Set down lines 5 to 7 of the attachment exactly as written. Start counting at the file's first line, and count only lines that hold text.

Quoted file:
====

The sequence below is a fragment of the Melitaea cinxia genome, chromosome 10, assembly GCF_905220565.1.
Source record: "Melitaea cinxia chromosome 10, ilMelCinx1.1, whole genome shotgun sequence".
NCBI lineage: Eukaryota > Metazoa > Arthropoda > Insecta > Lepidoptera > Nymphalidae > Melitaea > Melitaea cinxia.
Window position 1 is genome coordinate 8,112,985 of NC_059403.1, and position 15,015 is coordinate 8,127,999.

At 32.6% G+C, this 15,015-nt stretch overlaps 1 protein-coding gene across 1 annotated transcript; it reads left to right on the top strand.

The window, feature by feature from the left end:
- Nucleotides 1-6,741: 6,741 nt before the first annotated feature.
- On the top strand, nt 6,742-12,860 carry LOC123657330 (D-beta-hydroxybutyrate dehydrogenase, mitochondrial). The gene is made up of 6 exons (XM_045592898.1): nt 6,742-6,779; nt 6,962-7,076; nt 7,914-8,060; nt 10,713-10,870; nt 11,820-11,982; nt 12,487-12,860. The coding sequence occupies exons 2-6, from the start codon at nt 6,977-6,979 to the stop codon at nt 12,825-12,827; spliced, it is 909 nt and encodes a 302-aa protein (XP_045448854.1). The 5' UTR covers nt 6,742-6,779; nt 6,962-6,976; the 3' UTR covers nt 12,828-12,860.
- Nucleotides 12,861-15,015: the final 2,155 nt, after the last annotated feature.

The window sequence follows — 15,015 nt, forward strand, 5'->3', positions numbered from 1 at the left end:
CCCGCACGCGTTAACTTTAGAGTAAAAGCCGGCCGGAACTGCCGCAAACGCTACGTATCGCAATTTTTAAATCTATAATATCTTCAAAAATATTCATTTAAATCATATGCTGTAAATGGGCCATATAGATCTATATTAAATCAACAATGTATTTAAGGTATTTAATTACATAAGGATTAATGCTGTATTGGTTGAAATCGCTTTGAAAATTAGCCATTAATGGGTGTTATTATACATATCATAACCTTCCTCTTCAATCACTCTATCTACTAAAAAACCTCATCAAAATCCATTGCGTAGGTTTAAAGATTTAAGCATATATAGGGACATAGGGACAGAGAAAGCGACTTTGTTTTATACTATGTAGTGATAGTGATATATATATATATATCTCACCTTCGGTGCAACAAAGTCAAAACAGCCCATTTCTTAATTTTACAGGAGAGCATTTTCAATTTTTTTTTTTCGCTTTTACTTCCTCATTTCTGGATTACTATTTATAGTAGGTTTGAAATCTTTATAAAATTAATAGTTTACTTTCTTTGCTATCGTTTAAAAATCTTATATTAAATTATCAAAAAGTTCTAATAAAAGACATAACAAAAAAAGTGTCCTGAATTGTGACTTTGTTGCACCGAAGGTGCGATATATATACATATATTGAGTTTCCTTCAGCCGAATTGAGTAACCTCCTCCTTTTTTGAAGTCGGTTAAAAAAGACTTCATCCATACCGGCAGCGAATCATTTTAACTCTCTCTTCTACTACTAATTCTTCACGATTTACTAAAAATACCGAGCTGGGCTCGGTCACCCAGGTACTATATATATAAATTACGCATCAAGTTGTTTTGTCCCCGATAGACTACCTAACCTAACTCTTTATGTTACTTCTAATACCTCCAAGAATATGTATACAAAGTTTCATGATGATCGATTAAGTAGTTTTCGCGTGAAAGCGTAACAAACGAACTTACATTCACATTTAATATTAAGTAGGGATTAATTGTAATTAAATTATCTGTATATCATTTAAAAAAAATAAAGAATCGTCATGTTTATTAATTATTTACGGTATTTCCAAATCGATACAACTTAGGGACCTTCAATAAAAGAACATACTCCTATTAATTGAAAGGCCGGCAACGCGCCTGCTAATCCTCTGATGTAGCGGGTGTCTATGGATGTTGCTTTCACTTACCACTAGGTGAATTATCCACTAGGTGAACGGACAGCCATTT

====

At 32.6% G+C, this 15,015-nt stretch overlaps 1 protein-coding gene across 1 annotated transcript; it reads left to right on the top strand.

The window, feature by feature from the left end:
- Nucleotides 1-6,741: 6,741 nt before the first annotated feature.